• salt to taste
  • optional: 1/2 tsp – 1 tsp red pepper flakes

*Do not add uncooked pasta to this, as all the liquid will be soaked up into the pasta.



  1. Wash the escarole and cut into one to two inch chunks.
  2. In a large pot with a lid, heat olive oil on medium/high heat.
  3. Add the garlic and stir for 30 seconds.
  4. Add the beans and saute for another 30 seconds, mixing gently.
  5. Add the escarole, vegetable broth, pasta, red pepper, and salt.
  6. Bring to a boil, cover and simmer for 5 minutes. Simple, healthy, and delicious!  Enjoy.


Creamy Cauliflower Soup with Chunky Potatoes and Peas


You’re probably going to be seeing a few soup recipes popping up on here over the next few months because I’ve been very soup happy lately. During this fickle season, it’s kind of the best of both worlds for your body – it’s warm and comforting on those chilly fall nights, but because of its awesome health benefits, it keeps your body lean and svelte for those “Don’t-put-your-shorts-away-because-it’s-still-warm-out” days.


I fractured my foot a few weeks ago on a camping trip, so in order to stay off my feet as much as possible, I’ve been trying to make quicker, yet still healthy, meals. This soup didn’t necessarily take less time than most things I usually cook, but there was so much of it that I’ve been eating it all week.


The potatoes (with skin) and peas give this soup a “rustic chunkiness.” Yep, “rustic chunkiness.” Not too sure how legit that phrase is, but it’s the best I got. The nutritional yeast lends a bit of “cheesy” seasoning, and the addition of hemp seeds gives this soup the extra bit of nuttiness to make it a mouthwatering combustion of flavors.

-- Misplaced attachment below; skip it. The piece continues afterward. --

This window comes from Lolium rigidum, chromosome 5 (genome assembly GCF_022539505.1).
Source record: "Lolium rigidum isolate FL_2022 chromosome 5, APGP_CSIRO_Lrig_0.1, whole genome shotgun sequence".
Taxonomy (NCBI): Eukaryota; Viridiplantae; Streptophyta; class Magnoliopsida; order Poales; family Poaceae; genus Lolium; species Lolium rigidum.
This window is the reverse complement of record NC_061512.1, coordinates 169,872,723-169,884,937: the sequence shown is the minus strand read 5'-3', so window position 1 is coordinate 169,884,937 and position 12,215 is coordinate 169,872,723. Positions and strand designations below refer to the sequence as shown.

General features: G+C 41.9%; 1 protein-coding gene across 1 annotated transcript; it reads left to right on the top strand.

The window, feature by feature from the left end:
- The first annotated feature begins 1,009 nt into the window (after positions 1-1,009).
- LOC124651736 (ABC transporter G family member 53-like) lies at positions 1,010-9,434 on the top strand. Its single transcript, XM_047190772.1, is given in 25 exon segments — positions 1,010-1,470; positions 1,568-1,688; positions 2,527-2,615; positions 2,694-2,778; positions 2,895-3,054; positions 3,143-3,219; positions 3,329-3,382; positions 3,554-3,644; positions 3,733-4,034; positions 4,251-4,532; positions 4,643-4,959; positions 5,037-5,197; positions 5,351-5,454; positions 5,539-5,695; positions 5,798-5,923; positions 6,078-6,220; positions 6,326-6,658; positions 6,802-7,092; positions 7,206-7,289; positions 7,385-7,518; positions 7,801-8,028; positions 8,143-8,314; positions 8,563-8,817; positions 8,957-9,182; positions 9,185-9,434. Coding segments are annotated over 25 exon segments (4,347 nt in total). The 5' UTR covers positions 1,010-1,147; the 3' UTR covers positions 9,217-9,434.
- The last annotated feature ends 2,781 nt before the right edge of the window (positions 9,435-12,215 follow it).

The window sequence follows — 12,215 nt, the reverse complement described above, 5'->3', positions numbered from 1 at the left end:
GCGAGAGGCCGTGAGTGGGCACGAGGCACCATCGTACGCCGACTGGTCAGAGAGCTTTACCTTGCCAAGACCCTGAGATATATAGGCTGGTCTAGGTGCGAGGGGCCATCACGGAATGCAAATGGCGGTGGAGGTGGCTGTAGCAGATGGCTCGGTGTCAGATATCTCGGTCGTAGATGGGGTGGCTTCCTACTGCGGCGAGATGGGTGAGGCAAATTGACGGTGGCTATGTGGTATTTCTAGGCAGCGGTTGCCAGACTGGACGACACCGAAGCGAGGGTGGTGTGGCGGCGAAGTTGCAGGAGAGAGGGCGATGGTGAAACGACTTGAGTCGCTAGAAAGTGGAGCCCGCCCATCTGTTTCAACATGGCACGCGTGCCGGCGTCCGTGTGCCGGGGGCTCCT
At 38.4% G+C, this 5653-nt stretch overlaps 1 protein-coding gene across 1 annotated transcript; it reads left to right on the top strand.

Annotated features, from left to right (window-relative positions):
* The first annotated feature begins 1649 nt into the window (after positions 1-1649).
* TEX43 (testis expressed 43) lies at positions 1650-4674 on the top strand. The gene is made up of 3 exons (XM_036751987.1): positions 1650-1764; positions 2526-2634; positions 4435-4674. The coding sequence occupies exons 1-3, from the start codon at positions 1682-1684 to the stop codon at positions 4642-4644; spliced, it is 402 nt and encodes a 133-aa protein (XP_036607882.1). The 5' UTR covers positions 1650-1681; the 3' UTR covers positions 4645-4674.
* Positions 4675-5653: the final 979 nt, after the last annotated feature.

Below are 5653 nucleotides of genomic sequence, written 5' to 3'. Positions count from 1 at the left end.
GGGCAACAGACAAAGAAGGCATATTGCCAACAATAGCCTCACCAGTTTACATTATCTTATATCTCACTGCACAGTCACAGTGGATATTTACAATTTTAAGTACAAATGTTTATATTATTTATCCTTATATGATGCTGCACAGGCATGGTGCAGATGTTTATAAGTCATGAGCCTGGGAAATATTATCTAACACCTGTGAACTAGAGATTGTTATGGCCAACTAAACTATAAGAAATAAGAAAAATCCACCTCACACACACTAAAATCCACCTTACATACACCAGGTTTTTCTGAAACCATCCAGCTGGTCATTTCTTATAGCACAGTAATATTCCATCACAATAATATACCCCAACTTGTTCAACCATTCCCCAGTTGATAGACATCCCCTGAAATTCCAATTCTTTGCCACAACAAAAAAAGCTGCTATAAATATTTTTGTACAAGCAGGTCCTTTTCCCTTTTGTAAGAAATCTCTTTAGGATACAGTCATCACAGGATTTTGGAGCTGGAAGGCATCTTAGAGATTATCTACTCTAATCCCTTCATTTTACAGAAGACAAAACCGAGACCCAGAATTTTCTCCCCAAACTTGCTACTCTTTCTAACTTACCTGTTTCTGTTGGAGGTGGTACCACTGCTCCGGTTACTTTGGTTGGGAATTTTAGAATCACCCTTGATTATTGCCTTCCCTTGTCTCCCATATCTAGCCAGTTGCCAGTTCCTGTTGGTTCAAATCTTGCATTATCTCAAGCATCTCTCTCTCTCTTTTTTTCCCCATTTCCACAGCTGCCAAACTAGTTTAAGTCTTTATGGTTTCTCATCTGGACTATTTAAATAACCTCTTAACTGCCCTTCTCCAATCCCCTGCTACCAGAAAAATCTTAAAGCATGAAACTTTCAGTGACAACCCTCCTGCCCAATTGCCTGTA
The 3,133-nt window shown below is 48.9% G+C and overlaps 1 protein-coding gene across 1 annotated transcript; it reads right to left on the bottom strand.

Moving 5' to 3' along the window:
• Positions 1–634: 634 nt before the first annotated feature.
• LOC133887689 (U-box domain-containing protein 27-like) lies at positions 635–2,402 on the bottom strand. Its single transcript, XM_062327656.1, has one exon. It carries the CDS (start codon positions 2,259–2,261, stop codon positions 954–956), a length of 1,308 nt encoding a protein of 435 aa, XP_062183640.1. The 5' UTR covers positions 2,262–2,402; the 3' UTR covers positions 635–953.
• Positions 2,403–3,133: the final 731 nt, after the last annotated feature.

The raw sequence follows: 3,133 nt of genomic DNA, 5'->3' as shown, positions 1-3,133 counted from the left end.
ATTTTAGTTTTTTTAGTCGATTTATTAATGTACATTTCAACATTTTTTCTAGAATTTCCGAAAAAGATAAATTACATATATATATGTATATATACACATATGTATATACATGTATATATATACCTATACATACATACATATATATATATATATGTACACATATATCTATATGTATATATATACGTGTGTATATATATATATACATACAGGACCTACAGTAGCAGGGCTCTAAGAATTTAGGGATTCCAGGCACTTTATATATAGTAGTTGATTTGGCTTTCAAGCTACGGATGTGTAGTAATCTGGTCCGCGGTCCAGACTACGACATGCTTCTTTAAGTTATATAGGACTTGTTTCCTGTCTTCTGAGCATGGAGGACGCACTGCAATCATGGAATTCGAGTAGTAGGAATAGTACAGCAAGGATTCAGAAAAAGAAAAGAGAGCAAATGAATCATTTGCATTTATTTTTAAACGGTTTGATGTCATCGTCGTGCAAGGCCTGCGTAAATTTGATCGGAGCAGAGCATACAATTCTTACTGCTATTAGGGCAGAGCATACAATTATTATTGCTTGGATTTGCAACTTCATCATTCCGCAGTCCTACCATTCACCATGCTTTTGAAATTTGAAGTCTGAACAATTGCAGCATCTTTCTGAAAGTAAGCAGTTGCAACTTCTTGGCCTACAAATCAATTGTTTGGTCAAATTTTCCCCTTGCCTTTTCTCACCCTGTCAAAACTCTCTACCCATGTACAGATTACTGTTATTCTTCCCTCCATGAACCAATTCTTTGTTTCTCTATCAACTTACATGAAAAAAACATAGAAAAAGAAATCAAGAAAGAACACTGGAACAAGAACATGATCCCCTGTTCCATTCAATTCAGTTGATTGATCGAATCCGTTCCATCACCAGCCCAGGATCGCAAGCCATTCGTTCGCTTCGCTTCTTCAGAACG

• 2 heads of cauliflower
  • 6 white potatoes
  • 1/4 + 1/8 cup extra virgin olive oil
  • 1 Tbsp dried rosemary*
  • 3 yellow onions, finely chopped
  • 8 garlic cloves, minced (about 2 rounded Tbsp)
  • 8 cups vegetable broth (64 oz)
  • 2 cups (16 oz) peas
  • 4 Tbsp nutritional yeast
  • salt and pepper to taste
  • optional: hemp seeds

*If eating the soup right after cooking, you may want to decrease the amount of rosemary to 1/2 Tbsp. My soup had a strong rosemary taste (which I like), but the next day the flavors blended well and it wasn’t as potent.


  1. Preheat the oven to 375 degrees F.
  2. Scrub the potatoes and rinse the cauliflower.
  3. Chop cauliflower into about 2 inch pieces, place in a roasting pan, drizzle with 1/4 cup olive oil, and sprinkle with rosemary, salt and pepper. Pierce the potatoes with a fork and place both vegetables in the oven.  Cook the cauliflower for about 30 minutes, and the potatoes for about 50 minutes.
  4. On medium/low heat, warm the rest of the olive oil in a large pot.
  5. Add the onions and a generous pinch of salt to the pot and let sweat for about 5 minutes.
  6. Add the garlic and saute for about 30 seconds.
  7. Pour in the vegetable broth and let sit on the heat until the cauliflower is finished.
  8. When the cauliflower is cooked (30 minutes), remove from the oven and place in the pot. (Remember: Keep the potatoes in the oven for another 20 minutes.)
  9. Increase the heat to medium/high and bring to a boil.
  10. Cover and simmer for 20 minutes.
  11. Heat peas however you’d like (stove, microwave…)
  12. Remove potatoes and set aside. In batches, pour the soup into the blender, add the nutritional yeast, and blend until creamy.
  13. Dice the potatoes into large chunks.
  14. Add potatoes and peas to soup.
  15. Add hemp seeds or other fun topping and voilà!